So being told that we are unworthy and unprofitable might not be so bad, you know, for it unburdens us of all expectations. And as the disciples ask Jesus this morning to increase their faith, his response points to the reality that a little faith goes a long way, in the end perhaps their faith doesn’t need to be increased but simply activated. “If you only had faith the size of a teeny mustard seed,” he says. We learn to trust that the little we have is enough, trust that we are enough, that the little we do is enough, even as we acknowledge our total inadequacy.

We have come here to be transformed, emptied of ourselves. And in our service, we are constantly exposed, diminished, vulnerable as we discover over and over again, if we’re honest, in our work as well as at prayer, our total incapacity. To change, to be open to be conformed to Christ, does not mean that we will necessarily get better or holier or nicer but that we will be opened to the harrowing wonder of disequilibrium and our desperate need for him.Then our failures, our worthlessness may become gateways to intimacy with the poor Christ.

We are slaves of Christ Jesus, and we need to be where he is. Serving with Jesus does not allow for illusions of self-merit or entitlement but only humility,2 a humility that can lead to joy and confidence and real freedom. I am only a servant, after all, doing what the Father desires, with Jesus. The One who says again and again, “I have not come to do my own will, but the will of him who sent me.” The Father’s desire drove him, it was his food. And assuredly Jesus’ single-hearted focus on the Father’s will was more about the loving self-abandonment of eros rather than any dogged jaw-clenching drudgery. Jesus wants to draw us into that same loving freedom. Why resist? We follow One who leads by falling down, being spat upon, shoved, tortured and crucified. That’s what Primal Leadership is like in the kingdom, self-forgetful love. But who can manage it?

We labor with him, for him, and he alone is our reward.3 All we do and endure  is, after all, only our duty, an inestimably privileged way for us to be with Jesus, the Suffering Servant who for the joy that lay before him, endured the cross, heedless of its shame. We rejoice to be identified as useless because he was thought to be so, despised and ridiculed as a blasphemer by those who should have known better. Our only joy and worth are in gaining Christ and being found in him; life without him would be intolerable. As Saint Paul will put it, “I have suffered the loss of all things, that I may gain Christ - indeed, I regard them all as dung…” So driven is Paul by his love and conviction that he can express it only by using the most vulgar term for filth or dung in Greek skubalon, because it connotes total worthlessness and revulsion.4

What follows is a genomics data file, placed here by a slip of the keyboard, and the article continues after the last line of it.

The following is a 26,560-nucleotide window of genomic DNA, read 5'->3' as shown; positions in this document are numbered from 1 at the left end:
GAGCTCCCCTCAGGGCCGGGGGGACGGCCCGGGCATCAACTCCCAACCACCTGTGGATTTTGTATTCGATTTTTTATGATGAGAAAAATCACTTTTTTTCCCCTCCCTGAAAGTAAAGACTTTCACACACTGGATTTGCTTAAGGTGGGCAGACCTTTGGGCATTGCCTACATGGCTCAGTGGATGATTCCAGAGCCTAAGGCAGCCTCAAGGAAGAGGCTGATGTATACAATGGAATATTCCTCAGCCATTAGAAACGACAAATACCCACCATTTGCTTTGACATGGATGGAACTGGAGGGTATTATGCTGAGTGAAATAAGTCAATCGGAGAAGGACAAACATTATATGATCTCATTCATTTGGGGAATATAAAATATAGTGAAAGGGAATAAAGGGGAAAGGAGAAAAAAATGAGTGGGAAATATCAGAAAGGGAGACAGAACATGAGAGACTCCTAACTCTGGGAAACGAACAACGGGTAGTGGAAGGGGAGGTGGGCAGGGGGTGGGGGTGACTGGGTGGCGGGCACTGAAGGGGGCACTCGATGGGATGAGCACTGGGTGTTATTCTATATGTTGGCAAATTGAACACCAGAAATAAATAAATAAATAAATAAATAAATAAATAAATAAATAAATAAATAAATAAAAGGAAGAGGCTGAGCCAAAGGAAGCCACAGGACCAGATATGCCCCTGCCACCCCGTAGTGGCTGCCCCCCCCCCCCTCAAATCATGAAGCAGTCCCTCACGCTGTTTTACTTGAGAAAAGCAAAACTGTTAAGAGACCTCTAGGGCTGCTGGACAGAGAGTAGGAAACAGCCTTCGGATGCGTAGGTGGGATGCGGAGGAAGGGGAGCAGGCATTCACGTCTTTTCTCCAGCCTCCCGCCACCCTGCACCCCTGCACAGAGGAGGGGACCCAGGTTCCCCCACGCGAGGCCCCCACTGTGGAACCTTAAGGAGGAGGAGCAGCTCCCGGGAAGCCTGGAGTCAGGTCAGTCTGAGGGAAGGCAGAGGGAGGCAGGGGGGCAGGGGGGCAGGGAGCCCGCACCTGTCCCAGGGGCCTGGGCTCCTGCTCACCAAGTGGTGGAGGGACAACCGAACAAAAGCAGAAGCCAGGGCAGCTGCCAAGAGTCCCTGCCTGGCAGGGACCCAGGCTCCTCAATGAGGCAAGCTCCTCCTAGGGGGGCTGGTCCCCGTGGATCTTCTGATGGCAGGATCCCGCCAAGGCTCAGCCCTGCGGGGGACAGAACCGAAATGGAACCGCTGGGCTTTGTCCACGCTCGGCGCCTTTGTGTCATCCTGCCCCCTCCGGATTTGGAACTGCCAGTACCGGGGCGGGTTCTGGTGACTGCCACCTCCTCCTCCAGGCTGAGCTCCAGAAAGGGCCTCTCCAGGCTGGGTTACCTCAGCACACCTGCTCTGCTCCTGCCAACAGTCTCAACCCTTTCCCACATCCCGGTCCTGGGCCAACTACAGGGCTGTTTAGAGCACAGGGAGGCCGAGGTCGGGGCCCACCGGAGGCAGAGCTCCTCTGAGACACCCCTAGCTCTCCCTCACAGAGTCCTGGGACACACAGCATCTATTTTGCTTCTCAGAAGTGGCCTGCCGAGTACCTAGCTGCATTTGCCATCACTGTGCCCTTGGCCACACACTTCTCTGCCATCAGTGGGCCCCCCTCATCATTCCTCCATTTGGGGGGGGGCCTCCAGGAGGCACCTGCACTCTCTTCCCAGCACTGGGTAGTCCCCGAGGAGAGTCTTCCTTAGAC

In the monastery we live in two worlds. All day long, we try to be efficient at work, whatever it is - cleaning, cooking, making jam or beer or chasubles. But we know that all that efficiency is not going to be of much use when we go to pray. There we need a very different set of tools - we must be satisfied to be helpless, worthless and inefficient; totally dependent on Christ’s kind favor, his gracious mercy and loving-kindness, ready to listen, confident in our emptiness and uselessness. And this is work too, a very different kind of work - the discipline of being at home with loss of control, at home with wonder and unknowing. It is in this lowest place, that contemplation can happen. For finally, perhaps, we are worthless enough in our own eyes to realize we have nothing to be proud of.5 This is our ultimate credential in a life dedicated to incessant prayer.